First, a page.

They had a chance to make it 4-for-4 toward the end of the period but had to settle for a hat trick. And settle they did with a smile of satisfaction heading to the dressing room.
The Flames are outshooting the Bruins, 23-22, but Tim Thomas has been perfect so far.
|03.27.10 at 2:09 pm ET|
Marc Savard is taking walks, getting some fresh air and trying to regain his full wits.
On Saturday, he spoke publicly about the hit from Matt Cooke on March 7 in Pittsburgh and how it’s affected him.
Thanks to the Bruins media relations department, here is the full transcript:
On how he is feeling and if he remembers the hit:
I am not feeling myself quite yet, still. I still don’t have any recollection of the hit. Obviously, I have seen it but that’s the only recollection I have, when I see it. I just don’t remember any of it.
On if he has any close calls with similar types of hits before this particular one:
No, none of that nature, I guess. I have obviously seen them but, I haven’t come close to getting hit like that ever.
On his reaction to the hit:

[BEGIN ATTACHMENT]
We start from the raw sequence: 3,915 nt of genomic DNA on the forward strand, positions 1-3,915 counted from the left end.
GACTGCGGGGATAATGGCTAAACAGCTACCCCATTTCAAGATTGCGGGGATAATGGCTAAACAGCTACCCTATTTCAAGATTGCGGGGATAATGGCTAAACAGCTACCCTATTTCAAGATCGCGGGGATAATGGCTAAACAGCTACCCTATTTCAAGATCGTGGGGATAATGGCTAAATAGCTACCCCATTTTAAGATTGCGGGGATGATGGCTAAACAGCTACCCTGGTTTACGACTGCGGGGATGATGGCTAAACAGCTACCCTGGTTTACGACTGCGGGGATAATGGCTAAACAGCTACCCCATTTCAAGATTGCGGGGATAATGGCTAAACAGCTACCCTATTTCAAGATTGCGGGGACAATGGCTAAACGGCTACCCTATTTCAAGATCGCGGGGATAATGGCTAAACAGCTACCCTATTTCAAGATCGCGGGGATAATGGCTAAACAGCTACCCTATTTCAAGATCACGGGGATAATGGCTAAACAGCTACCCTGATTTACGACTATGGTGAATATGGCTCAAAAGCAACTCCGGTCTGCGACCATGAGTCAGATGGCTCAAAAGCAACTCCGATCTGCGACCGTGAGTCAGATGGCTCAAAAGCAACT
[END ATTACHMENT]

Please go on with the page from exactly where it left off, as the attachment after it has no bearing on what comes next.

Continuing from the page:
Well, I have obviously viewed it a couple of times and I think it was a play that didn’t need to happen, obviously. To me it wasn’t a shoulder and I watched the [Mike] Richards on [David] Booth hit. I think that was a shoulder. I think mine was more of an elbow, so I think there was an attempt to injure there. I was, obviously, very unhappy with what happened and I think it could have been avoided very easily. Read the rest of this entry »
|03.27.10 at 1:45 pm ET|
The Black and Gold faithful have not seen that in a while.
Boston broke its power play funk at 14:08 into the game with its first chance on the man-advantage. The penalty was set up by Mark Recchi who had a point-blank chance on Flames’ goaltender Miikka Kiprusoff and was hooked to the ground in the process by Craig Conroy. On the ensuing power play the Bruins cycled from the corner to the blue line where the double Dennis tandem of Seidenberg and Wideman exchanged the puck with Wideman turning it back to Seidenberg in the high slot for a one-time slap shot that had eyes all the way to the back of the net at 14:08.